An IUD is an effective form of birth control, but sometimes they need removing. This article looks at when and how this is done, as well as IUD types. An IUD, or an intrauterine device, is a highly effective form of long-term birth control. A small, T-shaped device is inserted into the uterus during a simple procedure that can take place in a doctor's office. IUDs prevent pregnancy by releasing either copper or synthetic hormones into the female reproductive tract. Once in place, these devices protect from pregnancy for between 3 and 10 years, with fewer than 1 in 100 women with an IUD getting pregnant each year. Types of IUD. An IUD is a reliable method of contraception. There are two forms of IUD in use. One contains copper, and one is impregnated with the female hormone, levonorgestrel. The copper IUD is a plastic device with a copper coil on the stem and the arms. It continuously releases copper into the uterus to cause an inflammatory reaction which is toxic to sperm. Hormonal intrauterine devices are also formed from plastic. They release the hormone levonorgestrel. This thickens the cervical mucus, and it stops sperm from fertilizing the egg. Levonorgestrel may also thin the uterine lining, and this can partly prevent ovulation.

When should an IUD be removed?

IUDs can be removed at any time, but some situations make removal necessary.

As an IUD is a form of contraception, it should be taken out if the patient wants to become pregnant. In addition, an IUD has a limited lifespan. Copper-based IUDs prevent pregnancy for up to 10 years after insertion. They should be removed from the uterus after this time.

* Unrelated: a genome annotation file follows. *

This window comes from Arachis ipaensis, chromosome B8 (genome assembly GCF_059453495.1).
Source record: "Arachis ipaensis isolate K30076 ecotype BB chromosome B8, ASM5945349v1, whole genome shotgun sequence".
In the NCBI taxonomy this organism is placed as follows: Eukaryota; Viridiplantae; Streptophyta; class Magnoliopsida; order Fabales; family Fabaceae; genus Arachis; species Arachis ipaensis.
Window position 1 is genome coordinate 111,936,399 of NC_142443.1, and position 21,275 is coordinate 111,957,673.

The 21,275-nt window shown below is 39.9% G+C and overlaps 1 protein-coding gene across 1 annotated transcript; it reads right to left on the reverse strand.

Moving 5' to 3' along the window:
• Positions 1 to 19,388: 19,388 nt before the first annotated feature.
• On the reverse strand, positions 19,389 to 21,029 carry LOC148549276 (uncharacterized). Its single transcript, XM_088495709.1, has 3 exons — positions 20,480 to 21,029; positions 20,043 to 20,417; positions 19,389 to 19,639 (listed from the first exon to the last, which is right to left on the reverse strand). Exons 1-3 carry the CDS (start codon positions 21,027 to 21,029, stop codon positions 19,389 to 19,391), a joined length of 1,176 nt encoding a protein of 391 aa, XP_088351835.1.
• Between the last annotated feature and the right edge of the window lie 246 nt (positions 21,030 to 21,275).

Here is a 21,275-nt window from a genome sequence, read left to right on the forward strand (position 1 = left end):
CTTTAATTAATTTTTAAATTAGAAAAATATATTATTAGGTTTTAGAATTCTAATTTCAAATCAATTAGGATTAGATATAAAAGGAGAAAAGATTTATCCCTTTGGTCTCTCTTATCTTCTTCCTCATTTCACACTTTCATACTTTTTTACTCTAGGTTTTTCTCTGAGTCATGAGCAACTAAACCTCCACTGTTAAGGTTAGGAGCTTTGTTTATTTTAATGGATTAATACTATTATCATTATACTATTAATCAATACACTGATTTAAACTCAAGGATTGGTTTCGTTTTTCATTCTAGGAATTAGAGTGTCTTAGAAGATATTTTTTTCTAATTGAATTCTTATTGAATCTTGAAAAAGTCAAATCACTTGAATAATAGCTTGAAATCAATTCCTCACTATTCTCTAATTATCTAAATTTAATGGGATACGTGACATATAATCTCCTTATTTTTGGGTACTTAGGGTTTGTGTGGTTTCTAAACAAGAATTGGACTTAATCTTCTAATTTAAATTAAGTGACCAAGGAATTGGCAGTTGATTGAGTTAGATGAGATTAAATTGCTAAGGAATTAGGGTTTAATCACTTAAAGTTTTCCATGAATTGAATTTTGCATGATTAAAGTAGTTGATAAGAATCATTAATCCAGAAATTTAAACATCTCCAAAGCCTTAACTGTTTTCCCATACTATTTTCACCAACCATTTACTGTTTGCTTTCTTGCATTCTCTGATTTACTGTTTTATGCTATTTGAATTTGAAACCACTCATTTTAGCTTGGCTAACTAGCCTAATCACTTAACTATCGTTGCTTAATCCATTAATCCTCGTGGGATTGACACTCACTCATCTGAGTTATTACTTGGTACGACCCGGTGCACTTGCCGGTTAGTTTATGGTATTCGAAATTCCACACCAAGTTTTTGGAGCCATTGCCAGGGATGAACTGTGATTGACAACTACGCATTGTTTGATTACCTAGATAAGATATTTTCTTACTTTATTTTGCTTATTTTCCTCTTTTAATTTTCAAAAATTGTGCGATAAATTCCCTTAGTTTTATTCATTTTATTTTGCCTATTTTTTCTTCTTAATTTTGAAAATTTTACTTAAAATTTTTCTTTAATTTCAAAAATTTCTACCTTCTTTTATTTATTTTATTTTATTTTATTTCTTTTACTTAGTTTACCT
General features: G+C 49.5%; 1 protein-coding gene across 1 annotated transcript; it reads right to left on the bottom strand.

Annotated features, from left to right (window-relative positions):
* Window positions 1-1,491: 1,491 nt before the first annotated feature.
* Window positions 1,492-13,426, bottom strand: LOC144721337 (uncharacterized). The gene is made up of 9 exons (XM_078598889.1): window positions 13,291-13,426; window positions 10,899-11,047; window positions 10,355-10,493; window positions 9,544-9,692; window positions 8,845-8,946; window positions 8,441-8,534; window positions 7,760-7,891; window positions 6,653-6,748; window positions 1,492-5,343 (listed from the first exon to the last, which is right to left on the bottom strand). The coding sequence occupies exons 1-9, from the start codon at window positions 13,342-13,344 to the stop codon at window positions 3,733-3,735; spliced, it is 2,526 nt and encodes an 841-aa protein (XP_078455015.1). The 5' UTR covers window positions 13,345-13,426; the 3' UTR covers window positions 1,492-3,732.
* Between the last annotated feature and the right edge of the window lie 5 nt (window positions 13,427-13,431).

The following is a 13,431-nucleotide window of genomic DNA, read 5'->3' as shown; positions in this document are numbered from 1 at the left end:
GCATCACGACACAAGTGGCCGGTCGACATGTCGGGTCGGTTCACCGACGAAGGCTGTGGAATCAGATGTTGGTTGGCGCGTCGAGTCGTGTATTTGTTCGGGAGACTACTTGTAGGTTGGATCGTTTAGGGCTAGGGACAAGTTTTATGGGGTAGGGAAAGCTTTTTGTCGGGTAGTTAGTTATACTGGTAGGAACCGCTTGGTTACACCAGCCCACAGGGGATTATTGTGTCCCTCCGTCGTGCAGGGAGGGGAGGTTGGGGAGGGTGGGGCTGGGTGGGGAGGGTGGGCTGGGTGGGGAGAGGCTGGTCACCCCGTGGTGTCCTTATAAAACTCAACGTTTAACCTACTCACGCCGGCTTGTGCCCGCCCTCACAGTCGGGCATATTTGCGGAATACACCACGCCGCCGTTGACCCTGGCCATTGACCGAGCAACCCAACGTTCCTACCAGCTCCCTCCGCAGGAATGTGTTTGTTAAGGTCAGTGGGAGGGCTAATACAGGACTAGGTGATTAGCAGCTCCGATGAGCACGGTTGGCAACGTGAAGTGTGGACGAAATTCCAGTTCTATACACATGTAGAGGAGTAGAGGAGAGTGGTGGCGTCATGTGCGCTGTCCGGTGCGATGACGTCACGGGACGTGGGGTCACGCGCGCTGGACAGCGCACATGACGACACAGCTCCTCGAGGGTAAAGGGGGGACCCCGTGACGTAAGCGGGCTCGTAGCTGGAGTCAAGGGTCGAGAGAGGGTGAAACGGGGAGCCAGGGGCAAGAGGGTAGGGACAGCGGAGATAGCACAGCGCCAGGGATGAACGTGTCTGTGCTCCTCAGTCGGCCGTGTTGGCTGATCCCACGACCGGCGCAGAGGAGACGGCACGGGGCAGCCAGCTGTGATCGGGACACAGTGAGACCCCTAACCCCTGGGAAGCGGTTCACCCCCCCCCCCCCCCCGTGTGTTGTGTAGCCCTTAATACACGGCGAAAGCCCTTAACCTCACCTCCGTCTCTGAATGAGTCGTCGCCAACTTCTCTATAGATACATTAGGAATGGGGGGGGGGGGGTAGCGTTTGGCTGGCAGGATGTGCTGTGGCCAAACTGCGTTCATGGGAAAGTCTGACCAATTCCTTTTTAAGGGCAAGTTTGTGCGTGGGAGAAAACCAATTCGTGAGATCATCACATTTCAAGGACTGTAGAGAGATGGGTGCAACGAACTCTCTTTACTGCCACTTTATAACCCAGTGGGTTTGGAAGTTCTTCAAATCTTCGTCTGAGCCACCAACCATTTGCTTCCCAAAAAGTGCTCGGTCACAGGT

Hormonal-based IUDs have varying lifespans, depending on the brand. Some brands can prevent pregnancy for up to 3 years, while others work for up to 5 years.

After this, the device should be taken out.

A doctor may also recommend removing the IUD if the patient experiences:

  • An increase in blood pressure

  • A pelvic infection

  • Endometritis, which is an inflammatory condition of the lining of the uterus

  • Endometrial or cervical cancer

  • Menopause.

If other side effects or discomfort occur, these can prompt removal of the IUD.

A guide to IUD removal

Removal of an IUD usually takes place at a clinician's office. It should only be carried out by a qualified healthcare professional. A device can be taken out at any time during the menstrual cycle.

[woman consulting doctor]
Removal of an IUD must be carried out by a qualified professional.

According to Planned Parenthood, removal is relatively quick and simple, and there are not many aftereffects.

IUD removal may involve the following steps:

  1. The patient lies on an exam table on her back with her feet apart, or in stirrups.

  2. A speculum is inserted to separate the vaginal walls, in order to locate the IUD.

  3. Forceps are used to pull gently on a string attached to the device.

  4. The arms of the IUD will fold upward as it moves slowly out of the uterus. Once the procedure is complete, the speculum will be removed.